A Deeper Look at Beta Cell Research with Frank Martin
Frank Martin is a Director of Research at JDRF, focusing on beta cell therapy. Recently he spoke with Beyond Type 1 about JDRF’s mission to cure type 1 diabetes (T1D), some of the current obstacles of beta cell transplants, exciting trials currently underway and more. This interview on Type 1 Diabetes Research was created in partnership with JDRF through the JDRF – Beyond Type 1 Alliance.
Can you tell me about your background and how you got involved at JDRF?
I have a PhD in pharmacology. I’ve worked both in academia and in industry, doing drug development in industry, first around cancer, then around infectious disease, and then around autoimmune diseases. Then after my postdoctoral work, I was working as a scientist at Novartis, and I was looking for the next step in my career. Before that, I didn’t have a very close personal connection to type 1 other than people I’ve met along the way. It’s almost six years now that I’ve been at JDRF.
Talk to me broadly about JDRF’s strategy to cure diabetes
JDRF has a focus around a cure—we want to find a way to cure type 1 diabetes. We know now that that requires both work on the beta cell side of things and the immune side of things. The immune side of things is basically correcting autoimmunity, correcting whatever it is that’s causing your immune cells to turn on yourself and start killing your beta cells… Because we know that people living with type 1 diabetes still have beta cells—insulin-producing beta cells. They still have them. However, they either get killed by your immune cells or they don’t function properly.
What’s the deal with islet cell transplants?
JDRF has taken two approaches to this. The first one that a lot of people have heard about in the news is taking beta cells from someone else and putting them into a person with type 1. Right now, we can transplant islets—parts of the pancreas—into people and basically give them back the ability to produce insulin and at least reduce their complications of type 1 and reduce their insulin dependence. Some people have come off insulin.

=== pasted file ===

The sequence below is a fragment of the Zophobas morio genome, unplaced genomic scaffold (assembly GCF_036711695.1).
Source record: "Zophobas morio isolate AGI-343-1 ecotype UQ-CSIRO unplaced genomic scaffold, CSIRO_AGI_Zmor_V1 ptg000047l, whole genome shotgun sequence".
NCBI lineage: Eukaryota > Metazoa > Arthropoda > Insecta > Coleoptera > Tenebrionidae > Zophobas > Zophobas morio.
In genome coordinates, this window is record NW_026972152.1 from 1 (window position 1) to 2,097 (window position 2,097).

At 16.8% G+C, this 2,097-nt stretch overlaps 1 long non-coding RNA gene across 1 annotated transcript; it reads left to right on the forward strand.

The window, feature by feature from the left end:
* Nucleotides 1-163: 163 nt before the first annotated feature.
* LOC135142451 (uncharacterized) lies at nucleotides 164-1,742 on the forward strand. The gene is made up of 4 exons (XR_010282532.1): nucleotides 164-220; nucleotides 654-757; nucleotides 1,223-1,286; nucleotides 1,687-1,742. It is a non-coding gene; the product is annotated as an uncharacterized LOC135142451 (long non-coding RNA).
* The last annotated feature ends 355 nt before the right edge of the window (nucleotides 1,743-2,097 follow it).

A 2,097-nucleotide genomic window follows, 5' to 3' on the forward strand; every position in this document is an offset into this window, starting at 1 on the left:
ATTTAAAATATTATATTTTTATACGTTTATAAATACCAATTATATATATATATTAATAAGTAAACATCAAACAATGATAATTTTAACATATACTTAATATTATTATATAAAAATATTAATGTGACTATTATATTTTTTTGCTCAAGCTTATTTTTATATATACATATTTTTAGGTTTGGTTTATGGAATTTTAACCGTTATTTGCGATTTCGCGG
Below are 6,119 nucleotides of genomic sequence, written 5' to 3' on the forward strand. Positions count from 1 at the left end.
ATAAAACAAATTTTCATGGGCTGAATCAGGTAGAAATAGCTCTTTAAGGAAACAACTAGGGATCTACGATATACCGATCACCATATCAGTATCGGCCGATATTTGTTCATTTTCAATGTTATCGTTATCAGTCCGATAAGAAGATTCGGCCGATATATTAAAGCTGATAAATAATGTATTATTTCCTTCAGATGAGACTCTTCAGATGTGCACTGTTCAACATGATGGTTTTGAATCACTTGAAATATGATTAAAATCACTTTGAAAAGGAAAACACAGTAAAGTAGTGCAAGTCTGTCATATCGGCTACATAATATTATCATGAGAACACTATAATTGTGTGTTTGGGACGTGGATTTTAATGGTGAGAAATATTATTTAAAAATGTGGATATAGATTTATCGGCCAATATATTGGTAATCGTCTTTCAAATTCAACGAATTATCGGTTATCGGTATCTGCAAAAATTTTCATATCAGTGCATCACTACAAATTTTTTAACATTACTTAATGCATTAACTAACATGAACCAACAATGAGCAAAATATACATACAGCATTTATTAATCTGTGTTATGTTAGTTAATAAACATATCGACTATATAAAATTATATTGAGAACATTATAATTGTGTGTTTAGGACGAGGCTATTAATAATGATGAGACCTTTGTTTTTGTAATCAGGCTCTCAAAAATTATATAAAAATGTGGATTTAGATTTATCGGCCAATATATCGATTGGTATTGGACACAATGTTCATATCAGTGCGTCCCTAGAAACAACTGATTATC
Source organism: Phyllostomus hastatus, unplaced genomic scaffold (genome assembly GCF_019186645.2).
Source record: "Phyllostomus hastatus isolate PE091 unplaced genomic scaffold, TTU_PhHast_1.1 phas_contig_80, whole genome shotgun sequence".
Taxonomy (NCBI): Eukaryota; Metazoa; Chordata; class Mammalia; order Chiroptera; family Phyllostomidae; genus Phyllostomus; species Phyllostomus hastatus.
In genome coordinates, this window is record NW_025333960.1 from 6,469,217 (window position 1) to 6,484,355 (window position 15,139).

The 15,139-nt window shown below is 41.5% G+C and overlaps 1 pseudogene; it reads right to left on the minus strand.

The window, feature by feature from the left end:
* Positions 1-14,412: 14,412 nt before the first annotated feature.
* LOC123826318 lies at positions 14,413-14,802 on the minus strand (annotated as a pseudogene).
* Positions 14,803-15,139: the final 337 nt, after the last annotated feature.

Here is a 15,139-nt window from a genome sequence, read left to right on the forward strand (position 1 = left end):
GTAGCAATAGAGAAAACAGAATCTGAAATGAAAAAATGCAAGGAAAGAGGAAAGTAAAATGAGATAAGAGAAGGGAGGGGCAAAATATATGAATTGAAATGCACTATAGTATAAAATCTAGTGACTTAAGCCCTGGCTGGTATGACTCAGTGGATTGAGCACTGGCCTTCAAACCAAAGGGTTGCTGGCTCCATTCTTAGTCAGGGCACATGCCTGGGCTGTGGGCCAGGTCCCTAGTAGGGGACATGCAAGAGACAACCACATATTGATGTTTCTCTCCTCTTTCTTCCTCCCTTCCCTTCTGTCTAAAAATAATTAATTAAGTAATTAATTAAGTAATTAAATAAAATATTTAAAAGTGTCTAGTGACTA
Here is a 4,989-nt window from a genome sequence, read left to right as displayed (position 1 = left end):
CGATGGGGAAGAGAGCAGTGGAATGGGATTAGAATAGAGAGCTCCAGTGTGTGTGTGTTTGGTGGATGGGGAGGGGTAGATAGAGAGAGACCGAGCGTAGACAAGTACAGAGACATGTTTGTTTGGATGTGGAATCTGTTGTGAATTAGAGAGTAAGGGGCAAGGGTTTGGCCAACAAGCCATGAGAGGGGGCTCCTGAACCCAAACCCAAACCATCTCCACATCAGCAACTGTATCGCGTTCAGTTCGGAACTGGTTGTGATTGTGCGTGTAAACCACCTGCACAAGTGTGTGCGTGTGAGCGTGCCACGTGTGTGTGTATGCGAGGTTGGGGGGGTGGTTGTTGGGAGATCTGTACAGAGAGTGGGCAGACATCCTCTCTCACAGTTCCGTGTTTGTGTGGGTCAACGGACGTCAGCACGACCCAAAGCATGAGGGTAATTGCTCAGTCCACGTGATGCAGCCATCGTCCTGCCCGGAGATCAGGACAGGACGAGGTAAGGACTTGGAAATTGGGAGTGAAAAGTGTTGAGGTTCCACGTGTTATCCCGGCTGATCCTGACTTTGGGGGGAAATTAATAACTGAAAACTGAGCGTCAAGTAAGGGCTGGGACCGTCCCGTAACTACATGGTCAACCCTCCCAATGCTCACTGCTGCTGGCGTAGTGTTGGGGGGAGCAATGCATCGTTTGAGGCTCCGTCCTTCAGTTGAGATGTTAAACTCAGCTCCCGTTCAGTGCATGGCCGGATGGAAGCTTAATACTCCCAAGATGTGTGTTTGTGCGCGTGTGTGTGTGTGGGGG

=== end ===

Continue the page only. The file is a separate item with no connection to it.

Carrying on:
This is typically restricted to people who are experiencing some of the complications of type 1 like hypoglycemia unawareness, or people who have already experienced a severe complication of type 1, for example, their kidneys are failing and losing function. The latter are candidates for an organ transplant, and when they go in for their kidney transplant to fix that complication, they can then also receive islets.
However, in both those situations you’re receiving cells from someone else, and your immune system doesn’t like that. Your immune cells want to attack the foreign cells that are being put into your body. So those people who get these transplants are on chronic immunosuppression to help their body keep from rejecting either the pancreas islet transplant or the kidney.
Are there other obstacles with transplants?
One—there’s not enough of these donor islets to go around. There’s not enough of these to provide to every single person living with type 1 diabetes today. That’s because we rely on cadavers, or people who have died, and their doctors are able to obtain the organ in the particular fashion so that it’s appropriate for a pancreas islet transplant. There’s not enough of those to go around.
And immunosuppression that you need to use is not without its own side effects. People who are on immunosuppressants for organ transplants are at higher risk of certain cancers and infectious diseases.
So while it can be truly curative for these people, it’s still not a burden-free life. JDRF is trying to find ways to address the dearth of pancreatic islets for transplant and the immunosuppressive nature of the transplant. That brings us to our beta cell replacement program.
What can you tell us about that program?
Our beta cell replacement program has been looking for ways to capitalize on islets from other sources, like pigs or even stem cells, and see if we can produce those in large enough quantities and of sufficient quality to put into people instead of those cadaveric islets. These still would require immunosuppression. You can’t just put them into a person because of certain restrictions around stem cell work or animal work and putting that into people.
Companies like Semma and ViaCyte and just a ton of academic investigators, a lot of them stimulated by the JDRF Encapsulation Consortium, have started to devise methods to protect these artificially produced islets from your immune system. Those clinical trials are being done right now where they’re testing different cassettes (different containment units) for their ability to keep the islets alive and for their ability to keep them vascularized, to protect them from immune cells, et cetera. All those things are going to need to be solved before we actually can put one of these into someone and have that cure their type 1.